The Lure of Default Settings

The Lure of Default Settings

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by Ray Bernard PSP, CHS-III

Feb-Mar 2015

When it comes to the installation of security systems and devices, some installers find it tempting to “turn it on, check it out, and run with factory settings” if everything seems to be working okay.

Q: Recently we signed off on an access control and video system installation because everything seemed to be working fine. Later we learned that all of the equipment was left at “factory default” settings. Some of these are not what we want. For example, communications encryption is turned off. Are we right to insist that the installer “make good” on providing us with secure security systems?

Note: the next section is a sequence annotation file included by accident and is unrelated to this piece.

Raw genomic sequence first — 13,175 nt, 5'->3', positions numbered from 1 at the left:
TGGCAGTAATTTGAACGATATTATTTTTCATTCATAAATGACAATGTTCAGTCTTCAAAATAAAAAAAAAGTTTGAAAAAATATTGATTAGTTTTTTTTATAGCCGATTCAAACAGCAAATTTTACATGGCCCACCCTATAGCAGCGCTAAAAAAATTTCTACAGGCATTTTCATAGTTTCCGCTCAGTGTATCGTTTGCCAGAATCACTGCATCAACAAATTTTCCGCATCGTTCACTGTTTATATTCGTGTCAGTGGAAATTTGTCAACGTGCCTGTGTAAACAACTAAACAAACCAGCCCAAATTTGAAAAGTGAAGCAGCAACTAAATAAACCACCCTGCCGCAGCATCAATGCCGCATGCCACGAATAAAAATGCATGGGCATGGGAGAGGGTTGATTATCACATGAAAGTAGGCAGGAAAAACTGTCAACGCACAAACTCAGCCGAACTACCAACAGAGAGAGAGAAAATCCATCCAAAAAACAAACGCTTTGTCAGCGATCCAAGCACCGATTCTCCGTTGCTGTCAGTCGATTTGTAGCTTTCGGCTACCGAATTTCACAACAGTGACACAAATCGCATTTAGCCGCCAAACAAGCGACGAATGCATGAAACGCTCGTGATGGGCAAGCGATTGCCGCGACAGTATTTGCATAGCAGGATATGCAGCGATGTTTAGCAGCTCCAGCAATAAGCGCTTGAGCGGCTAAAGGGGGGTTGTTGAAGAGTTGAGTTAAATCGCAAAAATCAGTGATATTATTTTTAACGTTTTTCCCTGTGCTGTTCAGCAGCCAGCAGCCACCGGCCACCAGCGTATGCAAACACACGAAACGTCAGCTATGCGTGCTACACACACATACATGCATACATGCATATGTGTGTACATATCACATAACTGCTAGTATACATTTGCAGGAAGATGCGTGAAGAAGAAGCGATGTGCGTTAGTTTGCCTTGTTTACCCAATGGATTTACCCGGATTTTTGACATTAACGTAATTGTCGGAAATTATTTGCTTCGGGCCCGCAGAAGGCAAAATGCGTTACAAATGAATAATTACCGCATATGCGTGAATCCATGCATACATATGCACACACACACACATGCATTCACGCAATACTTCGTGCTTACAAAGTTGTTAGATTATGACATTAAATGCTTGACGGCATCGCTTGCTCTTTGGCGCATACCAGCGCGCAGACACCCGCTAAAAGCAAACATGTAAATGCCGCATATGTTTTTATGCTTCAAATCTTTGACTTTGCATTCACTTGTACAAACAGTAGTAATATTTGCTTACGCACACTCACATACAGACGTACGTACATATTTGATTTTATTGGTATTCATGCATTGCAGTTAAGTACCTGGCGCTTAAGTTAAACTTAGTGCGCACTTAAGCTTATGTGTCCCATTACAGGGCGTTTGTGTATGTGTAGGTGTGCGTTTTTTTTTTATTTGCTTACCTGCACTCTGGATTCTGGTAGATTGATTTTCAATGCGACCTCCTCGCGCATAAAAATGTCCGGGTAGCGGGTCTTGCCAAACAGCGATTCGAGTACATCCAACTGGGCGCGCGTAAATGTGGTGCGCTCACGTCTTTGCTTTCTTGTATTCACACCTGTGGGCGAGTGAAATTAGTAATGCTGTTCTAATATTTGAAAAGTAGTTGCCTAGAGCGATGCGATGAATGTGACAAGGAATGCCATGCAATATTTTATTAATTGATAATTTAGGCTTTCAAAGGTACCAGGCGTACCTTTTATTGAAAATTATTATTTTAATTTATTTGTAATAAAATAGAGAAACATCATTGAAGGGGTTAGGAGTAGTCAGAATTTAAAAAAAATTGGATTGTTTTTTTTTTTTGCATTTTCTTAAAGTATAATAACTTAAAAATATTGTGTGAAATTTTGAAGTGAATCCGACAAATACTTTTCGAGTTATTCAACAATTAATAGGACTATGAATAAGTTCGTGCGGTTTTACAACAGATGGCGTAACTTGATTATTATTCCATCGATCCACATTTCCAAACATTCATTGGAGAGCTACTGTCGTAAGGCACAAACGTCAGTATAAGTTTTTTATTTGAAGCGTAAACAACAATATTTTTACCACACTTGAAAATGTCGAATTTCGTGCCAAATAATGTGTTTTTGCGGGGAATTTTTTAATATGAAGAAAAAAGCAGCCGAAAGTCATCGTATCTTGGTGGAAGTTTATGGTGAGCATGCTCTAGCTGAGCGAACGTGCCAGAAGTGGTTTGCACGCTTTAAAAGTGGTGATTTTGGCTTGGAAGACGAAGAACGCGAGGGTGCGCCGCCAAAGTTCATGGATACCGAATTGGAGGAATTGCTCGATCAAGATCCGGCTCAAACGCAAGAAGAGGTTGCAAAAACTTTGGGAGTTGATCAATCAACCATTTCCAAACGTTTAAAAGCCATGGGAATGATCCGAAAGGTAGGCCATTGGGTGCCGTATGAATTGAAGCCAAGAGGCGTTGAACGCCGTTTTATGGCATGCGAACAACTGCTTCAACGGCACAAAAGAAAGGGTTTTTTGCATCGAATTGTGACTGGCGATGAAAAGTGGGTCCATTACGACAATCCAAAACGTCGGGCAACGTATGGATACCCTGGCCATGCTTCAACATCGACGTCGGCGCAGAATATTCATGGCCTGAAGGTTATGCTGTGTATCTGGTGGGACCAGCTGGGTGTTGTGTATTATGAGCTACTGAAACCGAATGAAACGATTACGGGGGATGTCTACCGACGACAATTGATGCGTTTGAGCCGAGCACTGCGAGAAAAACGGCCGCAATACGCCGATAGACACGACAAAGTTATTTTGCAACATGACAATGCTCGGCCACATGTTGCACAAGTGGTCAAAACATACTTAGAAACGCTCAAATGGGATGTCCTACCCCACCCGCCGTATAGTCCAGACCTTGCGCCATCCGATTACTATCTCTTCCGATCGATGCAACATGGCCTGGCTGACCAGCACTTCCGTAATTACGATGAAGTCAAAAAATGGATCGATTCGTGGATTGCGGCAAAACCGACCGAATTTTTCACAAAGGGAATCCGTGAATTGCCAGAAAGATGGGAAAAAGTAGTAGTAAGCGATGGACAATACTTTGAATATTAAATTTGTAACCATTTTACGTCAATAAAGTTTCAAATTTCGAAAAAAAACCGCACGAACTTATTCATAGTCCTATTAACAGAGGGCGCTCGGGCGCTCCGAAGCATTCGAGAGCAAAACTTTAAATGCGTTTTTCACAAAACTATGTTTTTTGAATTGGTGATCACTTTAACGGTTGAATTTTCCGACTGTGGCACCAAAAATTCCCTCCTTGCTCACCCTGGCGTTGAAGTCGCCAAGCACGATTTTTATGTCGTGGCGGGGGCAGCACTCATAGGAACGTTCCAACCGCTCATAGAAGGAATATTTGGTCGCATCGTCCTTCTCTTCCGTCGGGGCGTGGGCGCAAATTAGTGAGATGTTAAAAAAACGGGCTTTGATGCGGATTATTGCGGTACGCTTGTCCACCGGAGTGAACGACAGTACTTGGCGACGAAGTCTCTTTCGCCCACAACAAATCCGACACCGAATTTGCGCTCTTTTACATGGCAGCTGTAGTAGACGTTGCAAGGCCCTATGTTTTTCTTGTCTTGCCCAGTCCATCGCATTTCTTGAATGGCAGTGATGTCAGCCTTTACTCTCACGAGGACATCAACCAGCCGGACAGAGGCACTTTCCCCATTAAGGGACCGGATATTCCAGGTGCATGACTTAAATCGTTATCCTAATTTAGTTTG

A: There is no question about the fact that you are right to insist on a secure systems configurations, and on whatever other requirements you provided. The only question is whether or not you end up paying extra because the system was already signed off as “accepted”.

Over the years, as well as recently, I have talked to a number of security dealers (resellers/installers of security equipment) that prefer to leave all equipment and software at its “out of the box” settings whenever they can. The reasons offered for doing this have included:

  • It simplifies tech support because you can tell the vendor that their product is configured to factory defaults. They can’t point the figure at you for any changes you made, since you didn’t make any.
  • Factory default settings are usually best. They represent that the vendors have found works well in most situations.